It was spring of 1981. I was in love with a blond girl from the all-girls school that was several blocks away from our own, all-boys school, in central Athens. For both of us this was our last year at school. Like our schoolmates we were working hard for the national university examinations. We lived like automata: waking up early, going to school till midday, back home for a quick-lunch, then rushing to the tutoring classes that prepared us for the exams. We would finish tutoring classes around ten, sometimes later; we would wade back home to chew our dinner and sink to a sleep soaked in trigonometry.
We had exchanged only a few words till then, a quick hello, glances, as she walked in front of our schoolyard with her friends, on her way home. Girls finished half hour earlier than us boys so they would be safe from our adolescent urges; at least that was the idea. Although whoever cooked up that scheme failed to factor in the invincibility of love. Eros thou art unbeatable in battle, says Euripides in Medea. Our teachers ought to have known better.
Feigning sudden illness I was excused from classroom one hour earlier and went to hide behind some bushes in the little park in front of our school. I waited for her till I saw her coming. She was not really surprised to see me jumping out of the bush and saying hi like a dam ass. Her friends laughed. As if they expected this to happen they shrugged and giggled and left her alone with me. We looked at each other like two ants communicating with telepathy. We had to vanish as quickly as possible from there, prying eyes from the school windows squinted, trying to make up who we were. She told me that her parents were away for the day, that she did not have to go back home so soon. We turned a corner and walked together to another park further away, where we could have some privacy. It was a warm and sunny day, with a cool refreshing breeze ruffling the leaves of the trees. We sat on the grass, and I smelled the sweetness of her sweat, and we kissed. We forgot our automatic lives.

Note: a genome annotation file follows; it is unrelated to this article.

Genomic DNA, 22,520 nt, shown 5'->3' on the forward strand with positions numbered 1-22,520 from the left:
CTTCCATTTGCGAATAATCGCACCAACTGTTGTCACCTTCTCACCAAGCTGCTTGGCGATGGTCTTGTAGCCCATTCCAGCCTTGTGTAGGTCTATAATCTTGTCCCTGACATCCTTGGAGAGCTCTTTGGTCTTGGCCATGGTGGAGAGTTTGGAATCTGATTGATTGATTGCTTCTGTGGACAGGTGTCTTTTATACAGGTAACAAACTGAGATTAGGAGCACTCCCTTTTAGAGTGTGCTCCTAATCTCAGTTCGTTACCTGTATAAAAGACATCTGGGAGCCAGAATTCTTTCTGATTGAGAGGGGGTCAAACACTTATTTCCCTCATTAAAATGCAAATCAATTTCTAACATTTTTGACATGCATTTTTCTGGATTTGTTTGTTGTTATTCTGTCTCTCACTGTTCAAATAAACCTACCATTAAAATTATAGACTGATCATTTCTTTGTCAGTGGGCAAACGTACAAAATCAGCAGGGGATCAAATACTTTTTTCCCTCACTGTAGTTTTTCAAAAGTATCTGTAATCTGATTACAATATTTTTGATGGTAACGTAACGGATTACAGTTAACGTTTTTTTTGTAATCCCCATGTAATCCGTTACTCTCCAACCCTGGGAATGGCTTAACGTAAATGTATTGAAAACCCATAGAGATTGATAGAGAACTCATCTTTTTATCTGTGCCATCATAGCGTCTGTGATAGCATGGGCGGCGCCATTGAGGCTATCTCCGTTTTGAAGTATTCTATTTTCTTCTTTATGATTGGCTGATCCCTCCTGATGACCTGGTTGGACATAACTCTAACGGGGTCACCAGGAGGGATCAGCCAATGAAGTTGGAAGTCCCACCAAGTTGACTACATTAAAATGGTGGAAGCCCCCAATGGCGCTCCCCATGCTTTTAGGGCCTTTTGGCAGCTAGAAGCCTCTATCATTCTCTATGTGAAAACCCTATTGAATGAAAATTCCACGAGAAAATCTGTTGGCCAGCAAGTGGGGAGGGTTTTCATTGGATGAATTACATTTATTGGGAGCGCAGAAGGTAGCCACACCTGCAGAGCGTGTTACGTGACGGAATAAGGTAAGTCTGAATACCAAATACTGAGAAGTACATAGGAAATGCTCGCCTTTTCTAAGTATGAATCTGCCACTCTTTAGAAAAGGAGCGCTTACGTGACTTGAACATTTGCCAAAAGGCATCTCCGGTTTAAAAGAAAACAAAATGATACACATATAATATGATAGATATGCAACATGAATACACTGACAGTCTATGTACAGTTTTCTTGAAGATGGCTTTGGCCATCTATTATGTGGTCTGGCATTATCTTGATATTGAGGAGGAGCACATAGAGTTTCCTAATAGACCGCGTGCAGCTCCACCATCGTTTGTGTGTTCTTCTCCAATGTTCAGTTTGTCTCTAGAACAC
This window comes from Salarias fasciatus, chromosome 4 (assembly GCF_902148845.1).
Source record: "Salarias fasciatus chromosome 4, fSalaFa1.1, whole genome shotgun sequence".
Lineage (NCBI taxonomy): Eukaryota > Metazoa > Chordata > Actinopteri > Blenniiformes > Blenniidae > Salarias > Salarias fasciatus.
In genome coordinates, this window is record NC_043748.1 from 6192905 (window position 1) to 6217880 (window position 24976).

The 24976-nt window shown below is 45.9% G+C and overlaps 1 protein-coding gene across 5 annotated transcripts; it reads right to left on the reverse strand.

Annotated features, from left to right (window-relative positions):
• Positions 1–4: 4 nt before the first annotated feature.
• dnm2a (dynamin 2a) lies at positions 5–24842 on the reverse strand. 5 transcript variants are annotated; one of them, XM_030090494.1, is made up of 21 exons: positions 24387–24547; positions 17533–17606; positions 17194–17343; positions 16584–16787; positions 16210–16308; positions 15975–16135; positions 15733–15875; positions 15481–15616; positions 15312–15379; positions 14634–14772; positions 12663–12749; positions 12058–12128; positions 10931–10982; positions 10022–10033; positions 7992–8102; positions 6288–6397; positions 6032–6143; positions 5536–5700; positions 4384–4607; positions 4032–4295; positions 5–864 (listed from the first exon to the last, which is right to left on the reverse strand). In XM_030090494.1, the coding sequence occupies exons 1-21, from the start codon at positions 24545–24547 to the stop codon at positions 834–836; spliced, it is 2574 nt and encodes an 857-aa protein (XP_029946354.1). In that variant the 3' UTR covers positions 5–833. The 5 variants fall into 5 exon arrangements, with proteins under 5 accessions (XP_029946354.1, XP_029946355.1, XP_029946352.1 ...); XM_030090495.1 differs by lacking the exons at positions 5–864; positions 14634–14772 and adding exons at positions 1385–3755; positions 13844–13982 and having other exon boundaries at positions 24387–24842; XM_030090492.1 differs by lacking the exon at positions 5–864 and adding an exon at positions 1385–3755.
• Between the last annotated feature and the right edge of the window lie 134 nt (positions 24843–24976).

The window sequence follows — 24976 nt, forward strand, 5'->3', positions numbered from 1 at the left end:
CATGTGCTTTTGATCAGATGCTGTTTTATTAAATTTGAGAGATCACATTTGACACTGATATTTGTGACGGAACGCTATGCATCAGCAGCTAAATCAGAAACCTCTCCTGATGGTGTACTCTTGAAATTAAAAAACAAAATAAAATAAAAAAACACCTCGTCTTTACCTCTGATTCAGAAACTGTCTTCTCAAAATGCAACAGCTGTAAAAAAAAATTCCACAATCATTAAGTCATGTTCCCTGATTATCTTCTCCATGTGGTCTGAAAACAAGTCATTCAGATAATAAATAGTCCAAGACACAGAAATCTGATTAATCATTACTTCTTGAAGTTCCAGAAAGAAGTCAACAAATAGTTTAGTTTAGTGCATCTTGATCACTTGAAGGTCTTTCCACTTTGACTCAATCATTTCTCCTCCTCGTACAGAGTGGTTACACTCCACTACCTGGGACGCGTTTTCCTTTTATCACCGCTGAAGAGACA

Evening found us still at the park, not having exchanged much talk, just exploring each other’s bodies to the extent that this was possible given the public nature of the place and that we had to keep our clothes on. But even if we had taken them off I would not know what more to do. Women were still terra incognita, unexplored continents where every atom of my body urged me to explore and, hopefully, invade; but without a map how much invasion could I possibly do?
Since that day we saw each other more often, we stole time between tutoring classes to the detriment of our exam results, we became a couple of sorts. After school was out and the exams were over we each followed our parents to the different places for our summer holidays. Our separation was foretold. Nevertheless, she remained imprinted in my mind like a huge poster, an icon of expanding proportions occupying every space of thought available. That summer was destined to taste of nothing but nostalgia. I constantly sulked as I carried my heavy body around our beach house. My parents thought I was depressed because of too much study. I would swim in the morning and come back to spend the rest of the day indoors listening to my records, and writing letters to her. I would write one letter to her every day, put it in a shoe box, hide it under my bed and wait for September, to return to Athens and send the whole lot to her home address. I listened to “Perfect Day” by Lou Reed over and over, to relive that first date with her at the park.